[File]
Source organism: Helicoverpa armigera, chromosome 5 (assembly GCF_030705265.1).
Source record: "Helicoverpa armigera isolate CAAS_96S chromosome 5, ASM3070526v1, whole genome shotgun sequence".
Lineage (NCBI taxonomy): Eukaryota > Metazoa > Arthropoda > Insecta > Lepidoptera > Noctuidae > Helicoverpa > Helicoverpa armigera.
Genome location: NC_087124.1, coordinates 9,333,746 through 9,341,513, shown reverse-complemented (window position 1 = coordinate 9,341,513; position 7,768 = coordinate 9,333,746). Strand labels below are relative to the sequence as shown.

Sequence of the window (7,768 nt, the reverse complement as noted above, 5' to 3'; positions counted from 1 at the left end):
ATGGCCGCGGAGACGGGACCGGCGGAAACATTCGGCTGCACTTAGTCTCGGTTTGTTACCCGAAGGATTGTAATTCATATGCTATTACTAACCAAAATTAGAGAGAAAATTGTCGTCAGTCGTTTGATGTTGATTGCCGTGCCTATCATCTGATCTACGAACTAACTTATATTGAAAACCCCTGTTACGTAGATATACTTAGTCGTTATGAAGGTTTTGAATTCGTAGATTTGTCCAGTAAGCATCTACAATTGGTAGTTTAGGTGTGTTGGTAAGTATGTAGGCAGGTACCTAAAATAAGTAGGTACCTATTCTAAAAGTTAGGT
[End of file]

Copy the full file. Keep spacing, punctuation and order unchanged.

Source organism: Helicoverpa armigera, chromosome 5 (assembly GCF_030705265.1).
Source record: "Helicoverpa armigera isolate CAAS_96S chromosome 5, ASM3070526v1, whole genome shotgun sequence".
Lineage (NCBI taxonomy): Eukaryota > Metazoa > Arthropoda > Insecta > Lepidoptera > Noctuidae > Helicoverpa > Helicoverpa armigera.
Genome location: NC_087124.1, coordinates 9,333,746 through 9,341,513, shown reverse-complemented (window position 1 = coordinate 9,341,513; position 7,768 = coordinate 9,333,746). Strand labels below are relative to the sequence as shown.

Sequence of the window (7,768 nt, the reverse complement as noted above, 5' to 3'; positions counted from 1 at the left end):
ATGGCCGCGGAGACGGGACCGGCGGAAACATTCGGCTGCACTTAGTCTCGGTTTGTTACCCGAAGGATTGTAATTCATATGCTATTACTAACCAAAATTAGAGAGAAAATTGTCGTCAGTCGTTTGATGTTGATTGCCGTGCCTATCATCTGATCTACGAACTAACTTATATTGAAAACCCCTGTTACGTAGATATACTTAGTCGTTATGAAGGTTTTGAATTCGTAGATTTGTCCAGTAAGCATCTACAATTGGTAGTTTAGGTGTGTTGGTAAGTATGTAGGCAGGTACCTAAAATAAGTAGGTACCTATTCTAAAAGTTAGGT